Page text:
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Study: Consumers continue to mishandle raw poultry

Howard Shooter/Thinkstock raw chicken breats
Washing and rinsing raw meat and poultry can increase risk of bacteria spreading around kitchen.

The U.S. Centers for Disease Control & Prevention estimates that millions of Americans are sickened with foodborne illnesses each year, resulting in roughly 128,000 hospitalizations and 3,000 deaths. Now, results from a new U.S. Department of Agriculture study have revealed that individuals continue to put themselves at risk of illness when they wash or rinse raw poultry.

“Cooking and mealtime is a special occasion for all of us as we come together with our families and friends,” said Dr. Mindy Brashears, USDA deputy undersecretary for food safety. “However, the public health implications of these findings should be of concern to everyone. Even when consumers think they are effectively cleaning after washing poultry, this study shows that bacteria can easily spread to other surfaces and foods. The best practice is not to wash poultry.”

The results of the observational study of 300 people showed how easily bacteria can be spread when surfaces are not effectively cleaned and sanitized. USDA is recommending three easy options to help prevent illness when preparing poultry, or meat, at home:

1. Significantly decrease your risk by preparing foods that will not be cooked, such as vegetables and salads, before handling and preparing raw meat and poultry.

The study found that of participants who washed their raw poultry, 60% had bacteria in their sink after washing or rinsing the poultry. Even more concerning is that 14% still had bacteria in their sinks after they attempted to clean the sink. Further, 26% of participants that washed raw poultry transferred bacteria from that raw poultry to their ready-to-eat salad greens.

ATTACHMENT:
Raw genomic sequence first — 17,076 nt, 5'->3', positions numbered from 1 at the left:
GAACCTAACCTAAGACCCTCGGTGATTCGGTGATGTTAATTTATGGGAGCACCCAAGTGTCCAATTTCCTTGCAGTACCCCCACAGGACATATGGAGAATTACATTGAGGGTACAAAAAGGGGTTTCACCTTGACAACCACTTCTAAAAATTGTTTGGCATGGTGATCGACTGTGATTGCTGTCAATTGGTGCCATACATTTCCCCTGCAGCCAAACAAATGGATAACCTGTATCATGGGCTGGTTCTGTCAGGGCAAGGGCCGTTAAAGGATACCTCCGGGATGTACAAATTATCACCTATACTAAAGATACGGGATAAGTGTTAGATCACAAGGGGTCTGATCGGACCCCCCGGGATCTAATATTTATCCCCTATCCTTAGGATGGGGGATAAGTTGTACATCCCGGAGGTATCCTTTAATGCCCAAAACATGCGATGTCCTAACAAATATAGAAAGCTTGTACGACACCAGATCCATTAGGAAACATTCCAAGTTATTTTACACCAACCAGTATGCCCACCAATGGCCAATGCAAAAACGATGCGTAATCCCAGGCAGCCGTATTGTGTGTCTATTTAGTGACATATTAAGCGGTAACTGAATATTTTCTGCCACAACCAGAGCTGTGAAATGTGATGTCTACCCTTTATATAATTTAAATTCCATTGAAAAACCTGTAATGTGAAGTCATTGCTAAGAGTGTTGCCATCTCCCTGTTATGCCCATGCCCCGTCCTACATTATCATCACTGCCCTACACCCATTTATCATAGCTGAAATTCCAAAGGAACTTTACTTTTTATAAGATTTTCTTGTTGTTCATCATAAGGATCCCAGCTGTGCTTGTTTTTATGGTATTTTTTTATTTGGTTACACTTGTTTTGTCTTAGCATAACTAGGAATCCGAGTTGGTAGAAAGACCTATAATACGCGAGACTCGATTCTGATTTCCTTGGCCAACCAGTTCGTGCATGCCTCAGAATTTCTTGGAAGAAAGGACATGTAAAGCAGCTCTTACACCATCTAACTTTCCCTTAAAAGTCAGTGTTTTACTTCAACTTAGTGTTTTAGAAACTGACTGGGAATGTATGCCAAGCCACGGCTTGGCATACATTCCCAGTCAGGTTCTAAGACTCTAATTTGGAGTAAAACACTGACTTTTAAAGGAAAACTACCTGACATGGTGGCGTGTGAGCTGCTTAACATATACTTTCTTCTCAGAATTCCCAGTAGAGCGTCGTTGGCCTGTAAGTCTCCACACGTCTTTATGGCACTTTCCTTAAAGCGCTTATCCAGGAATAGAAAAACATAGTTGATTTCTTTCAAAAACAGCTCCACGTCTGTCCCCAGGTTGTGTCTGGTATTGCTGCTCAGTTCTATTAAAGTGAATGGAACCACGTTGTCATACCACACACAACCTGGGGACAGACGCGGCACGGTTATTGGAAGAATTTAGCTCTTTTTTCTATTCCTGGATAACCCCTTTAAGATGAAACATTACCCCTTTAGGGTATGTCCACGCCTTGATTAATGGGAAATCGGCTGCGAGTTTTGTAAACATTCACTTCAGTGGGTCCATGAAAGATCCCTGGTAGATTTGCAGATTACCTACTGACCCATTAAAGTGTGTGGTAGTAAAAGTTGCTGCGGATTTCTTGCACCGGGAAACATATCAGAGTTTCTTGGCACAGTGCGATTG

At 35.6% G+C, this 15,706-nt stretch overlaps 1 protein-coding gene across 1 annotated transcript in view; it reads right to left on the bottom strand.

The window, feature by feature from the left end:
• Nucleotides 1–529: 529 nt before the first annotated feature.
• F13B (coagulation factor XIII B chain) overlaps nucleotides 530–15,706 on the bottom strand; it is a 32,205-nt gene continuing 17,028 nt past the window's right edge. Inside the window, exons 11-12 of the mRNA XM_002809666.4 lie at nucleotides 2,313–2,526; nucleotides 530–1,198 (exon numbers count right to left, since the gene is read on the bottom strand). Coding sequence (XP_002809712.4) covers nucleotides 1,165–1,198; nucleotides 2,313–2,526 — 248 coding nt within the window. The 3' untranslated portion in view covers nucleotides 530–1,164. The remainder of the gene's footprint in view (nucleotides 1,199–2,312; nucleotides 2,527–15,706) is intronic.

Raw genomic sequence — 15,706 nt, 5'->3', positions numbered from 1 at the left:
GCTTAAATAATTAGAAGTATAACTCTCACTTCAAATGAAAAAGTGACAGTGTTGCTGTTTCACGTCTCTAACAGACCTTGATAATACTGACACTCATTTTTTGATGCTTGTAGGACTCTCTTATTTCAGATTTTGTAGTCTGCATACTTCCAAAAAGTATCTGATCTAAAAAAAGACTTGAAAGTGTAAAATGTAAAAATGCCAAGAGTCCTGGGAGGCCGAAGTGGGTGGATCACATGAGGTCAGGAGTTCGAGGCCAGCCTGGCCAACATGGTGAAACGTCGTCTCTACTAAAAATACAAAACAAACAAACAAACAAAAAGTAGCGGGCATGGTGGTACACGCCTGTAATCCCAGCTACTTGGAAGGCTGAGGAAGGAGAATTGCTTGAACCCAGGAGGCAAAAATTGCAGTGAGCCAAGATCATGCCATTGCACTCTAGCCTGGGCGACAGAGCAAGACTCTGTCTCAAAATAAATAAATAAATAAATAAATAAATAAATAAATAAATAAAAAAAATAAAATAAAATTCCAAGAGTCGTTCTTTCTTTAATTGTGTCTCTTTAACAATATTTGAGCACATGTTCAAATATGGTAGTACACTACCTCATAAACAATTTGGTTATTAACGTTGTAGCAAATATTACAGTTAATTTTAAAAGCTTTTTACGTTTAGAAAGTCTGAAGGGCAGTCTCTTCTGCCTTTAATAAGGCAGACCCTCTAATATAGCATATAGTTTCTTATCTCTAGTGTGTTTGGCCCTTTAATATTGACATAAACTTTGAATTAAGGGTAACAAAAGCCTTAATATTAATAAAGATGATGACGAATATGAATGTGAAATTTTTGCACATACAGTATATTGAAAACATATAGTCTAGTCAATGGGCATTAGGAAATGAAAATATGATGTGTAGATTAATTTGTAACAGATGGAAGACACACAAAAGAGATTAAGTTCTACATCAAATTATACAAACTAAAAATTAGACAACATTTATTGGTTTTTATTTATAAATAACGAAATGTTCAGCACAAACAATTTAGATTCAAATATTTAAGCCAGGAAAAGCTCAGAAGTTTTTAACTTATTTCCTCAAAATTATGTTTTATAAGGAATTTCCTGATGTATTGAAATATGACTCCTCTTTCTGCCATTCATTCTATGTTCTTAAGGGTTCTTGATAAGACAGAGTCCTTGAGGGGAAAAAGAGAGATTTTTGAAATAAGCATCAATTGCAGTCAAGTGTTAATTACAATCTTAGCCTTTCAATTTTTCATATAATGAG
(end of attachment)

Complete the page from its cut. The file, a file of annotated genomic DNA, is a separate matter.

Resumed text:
2. Thoroughly clean and sanitize any surface that has potentially touched or been contaminated by raw meat and poultry or their juices.

The study showed that of participants who did not wash their raw poultry, 31% still managed to get bacteria from the raw poultry onto their salad lettuce. USDA said this high rate of cross-contamination was likely due to a lack of effective hand washing and contamination of the sink and utensils. As such, the agency recommends that consumers clean sinks and countertops with hot, soapy water and then apply a sanitizer. Additionally, USDA said people should wash their hands immediately after handling raw meat and poultry by wetting hands with water, lathering with soap and scrubbing for 20 seconds.

3. Destroy any illness-causing bacteria by cooking meat and poultry to a safe internal temperature, as measured by a food thermometer:

  • Beef, pork, lamb and veal (steaks, roasts and chops) are safe to eat at 145°F.
  • Ground meats (burgers) are safe to eat at 160°F.
  • Poultry (whole or ground) are safe to eat at 165°F.

USDA relayed that washing, rinsing or brining meat and poultry in salt water, vinegar or lemon juice does not destroy bacteria. To remove anything, raw poultry should be patted with a damp paper towel, after which consumers should wash their hands.

“Everyone has a role to play in preventing illness from food,” said Carmen Rottenberg, administrator of USDA’s Food Safety & Inspection Service. “Please keep in mind that children, older adults and those with compromised immune systems are especially at risk. Washing or rinsing raw meat and poultry can increase your risk as bacteria spreads around your kitchen, but not washing your hands for 20 seconds immediately after handling those raw foods is just as dangerous.”

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